Motorcycles can be dangerous on the roads in New Hampshire, because they don't offer the same protection as other vehicles. One of the most common issues that affects the public happens to be motor vehicle recalls, and this does also affect motorcyclists, a group already at risk of injury. The National Highway Traffic Safety Administration or the manufacturers of the vehicles can recall the items.
When a recall is made, you need to understand what's wrong. It could be a safety defect or noncompliance that led to the recall. On top of that, you need to know if any injuries have happened due to the recall or if you're at risk of injury. There should also be a description of what the remedy to the recall is. For instance, replacing a pedal may make your bike functional again in the case of a sticky or defective pedal being the reason for the recall.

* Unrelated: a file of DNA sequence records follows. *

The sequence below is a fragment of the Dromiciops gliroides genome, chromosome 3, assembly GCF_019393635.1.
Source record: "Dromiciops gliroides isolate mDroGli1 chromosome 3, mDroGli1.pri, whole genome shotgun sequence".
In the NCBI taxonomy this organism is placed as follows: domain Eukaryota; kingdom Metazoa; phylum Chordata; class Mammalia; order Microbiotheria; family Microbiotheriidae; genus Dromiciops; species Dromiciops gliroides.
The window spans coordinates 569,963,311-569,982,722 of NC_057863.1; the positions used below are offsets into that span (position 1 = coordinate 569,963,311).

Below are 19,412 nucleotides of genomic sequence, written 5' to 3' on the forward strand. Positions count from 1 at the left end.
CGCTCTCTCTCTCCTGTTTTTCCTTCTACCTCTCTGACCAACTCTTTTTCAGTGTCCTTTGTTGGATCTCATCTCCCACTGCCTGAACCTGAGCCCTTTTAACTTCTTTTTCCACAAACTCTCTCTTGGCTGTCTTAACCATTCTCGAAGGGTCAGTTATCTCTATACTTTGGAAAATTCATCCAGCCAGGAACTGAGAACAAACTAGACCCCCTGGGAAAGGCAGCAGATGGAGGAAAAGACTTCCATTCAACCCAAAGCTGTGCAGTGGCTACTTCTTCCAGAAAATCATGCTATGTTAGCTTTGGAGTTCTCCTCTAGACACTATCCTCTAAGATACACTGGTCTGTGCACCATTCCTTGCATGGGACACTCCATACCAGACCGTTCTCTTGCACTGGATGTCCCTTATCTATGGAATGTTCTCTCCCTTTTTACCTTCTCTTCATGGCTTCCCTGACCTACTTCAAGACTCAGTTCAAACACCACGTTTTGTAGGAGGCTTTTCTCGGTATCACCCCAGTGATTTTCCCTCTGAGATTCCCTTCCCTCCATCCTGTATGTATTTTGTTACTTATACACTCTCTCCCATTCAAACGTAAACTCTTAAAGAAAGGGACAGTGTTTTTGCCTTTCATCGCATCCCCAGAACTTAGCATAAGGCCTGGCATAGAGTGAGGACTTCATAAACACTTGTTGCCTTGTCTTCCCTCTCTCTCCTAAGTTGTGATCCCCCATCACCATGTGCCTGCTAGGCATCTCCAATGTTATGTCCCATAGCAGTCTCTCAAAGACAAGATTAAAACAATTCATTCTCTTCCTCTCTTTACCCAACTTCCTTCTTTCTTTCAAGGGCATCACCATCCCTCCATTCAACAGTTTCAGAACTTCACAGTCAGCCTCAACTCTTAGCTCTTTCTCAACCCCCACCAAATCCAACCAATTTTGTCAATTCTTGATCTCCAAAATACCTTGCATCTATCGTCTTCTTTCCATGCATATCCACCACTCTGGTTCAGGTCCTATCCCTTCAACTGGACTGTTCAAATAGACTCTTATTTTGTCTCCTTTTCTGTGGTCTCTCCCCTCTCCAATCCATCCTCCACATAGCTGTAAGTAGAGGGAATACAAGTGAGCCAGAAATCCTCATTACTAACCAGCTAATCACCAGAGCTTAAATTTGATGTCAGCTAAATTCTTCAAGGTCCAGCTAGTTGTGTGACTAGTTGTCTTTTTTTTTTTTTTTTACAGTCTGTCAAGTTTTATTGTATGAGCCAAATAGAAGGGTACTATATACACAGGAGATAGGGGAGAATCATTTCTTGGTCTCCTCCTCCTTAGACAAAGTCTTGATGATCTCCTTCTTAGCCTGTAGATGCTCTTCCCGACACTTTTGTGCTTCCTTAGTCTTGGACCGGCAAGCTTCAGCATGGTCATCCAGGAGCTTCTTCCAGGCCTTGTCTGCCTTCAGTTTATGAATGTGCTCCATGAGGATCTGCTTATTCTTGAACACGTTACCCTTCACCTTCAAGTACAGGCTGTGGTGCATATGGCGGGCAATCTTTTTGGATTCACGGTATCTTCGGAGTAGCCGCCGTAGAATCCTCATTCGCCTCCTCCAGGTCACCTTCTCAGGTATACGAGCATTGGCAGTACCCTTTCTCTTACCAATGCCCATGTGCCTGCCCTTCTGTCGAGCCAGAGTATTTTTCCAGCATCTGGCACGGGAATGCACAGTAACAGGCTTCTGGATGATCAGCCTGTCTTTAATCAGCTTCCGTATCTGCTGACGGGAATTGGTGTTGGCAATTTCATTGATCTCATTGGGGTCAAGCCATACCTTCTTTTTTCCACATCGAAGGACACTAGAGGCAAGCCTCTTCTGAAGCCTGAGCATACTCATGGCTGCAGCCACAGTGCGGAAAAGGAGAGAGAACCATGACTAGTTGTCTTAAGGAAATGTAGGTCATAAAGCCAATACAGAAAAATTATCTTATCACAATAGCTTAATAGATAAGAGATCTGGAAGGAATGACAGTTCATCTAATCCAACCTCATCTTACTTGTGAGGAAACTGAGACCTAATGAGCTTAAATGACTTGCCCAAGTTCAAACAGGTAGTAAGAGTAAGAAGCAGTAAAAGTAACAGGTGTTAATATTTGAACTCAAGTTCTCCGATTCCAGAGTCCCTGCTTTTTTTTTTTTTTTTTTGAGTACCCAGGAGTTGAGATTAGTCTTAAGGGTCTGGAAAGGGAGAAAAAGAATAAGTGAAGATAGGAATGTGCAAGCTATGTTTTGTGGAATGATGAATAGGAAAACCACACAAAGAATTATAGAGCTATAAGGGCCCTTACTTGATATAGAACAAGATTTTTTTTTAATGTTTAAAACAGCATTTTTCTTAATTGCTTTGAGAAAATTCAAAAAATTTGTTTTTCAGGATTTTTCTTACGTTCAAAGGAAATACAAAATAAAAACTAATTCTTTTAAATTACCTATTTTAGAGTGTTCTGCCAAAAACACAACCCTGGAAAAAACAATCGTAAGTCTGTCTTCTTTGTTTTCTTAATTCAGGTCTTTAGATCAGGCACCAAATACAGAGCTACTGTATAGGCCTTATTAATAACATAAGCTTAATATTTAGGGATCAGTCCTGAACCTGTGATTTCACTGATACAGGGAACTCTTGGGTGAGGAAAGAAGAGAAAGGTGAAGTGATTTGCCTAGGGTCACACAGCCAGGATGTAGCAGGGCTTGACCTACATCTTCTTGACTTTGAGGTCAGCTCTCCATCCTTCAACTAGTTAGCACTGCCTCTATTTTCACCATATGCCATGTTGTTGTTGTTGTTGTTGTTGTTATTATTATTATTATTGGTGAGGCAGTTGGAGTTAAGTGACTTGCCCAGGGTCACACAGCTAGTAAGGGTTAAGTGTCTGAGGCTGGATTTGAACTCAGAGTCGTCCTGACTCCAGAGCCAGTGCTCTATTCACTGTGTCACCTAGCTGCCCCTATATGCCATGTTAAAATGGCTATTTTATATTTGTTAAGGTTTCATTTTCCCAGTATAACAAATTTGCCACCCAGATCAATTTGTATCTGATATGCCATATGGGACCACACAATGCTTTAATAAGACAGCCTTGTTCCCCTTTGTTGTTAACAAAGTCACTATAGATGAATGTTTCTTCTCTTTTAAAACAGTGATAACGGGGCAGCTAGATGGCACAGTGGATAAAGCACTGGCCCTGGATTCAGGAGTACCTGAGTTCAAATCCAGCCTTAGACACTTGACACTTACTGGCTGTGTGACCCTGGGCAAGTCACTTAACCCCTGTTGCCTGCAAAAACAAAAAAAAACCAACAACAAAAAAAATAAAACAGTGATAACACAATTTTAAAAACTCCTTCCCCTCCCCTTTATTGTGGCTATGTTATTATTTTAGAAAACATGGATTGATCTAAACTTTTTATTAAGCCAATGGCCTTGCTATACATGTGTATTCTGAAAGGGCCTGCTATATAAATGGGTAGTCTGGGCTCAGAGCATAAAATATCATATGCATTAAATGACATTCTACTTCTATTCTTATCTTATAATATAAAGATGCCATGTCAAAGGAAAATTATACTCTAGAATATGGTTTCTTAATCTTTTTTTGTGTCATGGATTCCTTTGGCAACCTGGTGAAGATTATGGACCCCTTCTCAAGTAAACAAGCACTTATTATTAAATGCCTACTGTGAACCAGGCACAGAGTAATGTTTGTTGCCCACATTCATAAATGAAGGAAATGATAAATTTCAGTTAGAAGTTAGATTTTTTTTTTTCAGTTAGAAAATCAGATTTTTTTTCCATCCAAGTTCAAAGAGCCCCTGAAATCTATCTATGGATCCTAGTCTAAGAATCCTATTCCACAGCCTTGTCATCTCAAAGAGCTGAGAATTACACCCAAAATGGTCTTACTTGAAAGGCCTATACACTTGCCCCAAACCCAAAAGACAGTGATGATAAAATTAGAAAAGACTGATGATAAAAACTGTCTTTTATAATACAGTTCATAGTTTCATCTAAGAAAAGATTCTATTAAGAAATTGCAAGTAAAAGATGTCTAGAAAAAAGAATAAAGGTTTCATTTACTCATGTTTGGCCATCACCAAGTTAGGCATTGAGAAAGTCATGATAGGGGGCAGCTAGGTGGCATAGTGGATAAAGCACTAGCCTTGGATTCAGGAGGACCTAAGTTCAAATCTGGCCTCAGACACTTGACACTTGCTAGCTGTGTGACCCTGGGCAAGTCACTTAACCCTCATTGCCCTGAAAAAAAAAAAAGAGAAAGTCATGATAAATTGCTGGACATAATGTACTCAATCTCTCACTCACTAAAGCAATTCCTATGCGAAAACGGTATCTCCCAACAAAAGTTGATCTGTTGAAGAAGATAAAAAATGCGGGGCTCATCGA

As a vehicle owner, you should be notified when a recall takes place. This will happen through a number of methods including the media, manufacturer webpages and through the NHTSA. Very importantly, if your motorcycle is at the center of a recall, the manufacturer is obligated to fix the defect at no cost to you, giving you a safer vehicle back.
Before scheduling fixes related to a recall, make sure you're notified about your particular make and model. Not all models are always included in recalls, so you don't want to have work done that isn't necessary. If the recall costs you more than time, then you might want to seek information on ways to obtain compensation; likewise, if you're injured, you need to report your injury and potentially file a lawsuit for compensation.
Source: FindLaw, "Motorcycle Defects and Recalls" Oct. 23, 2014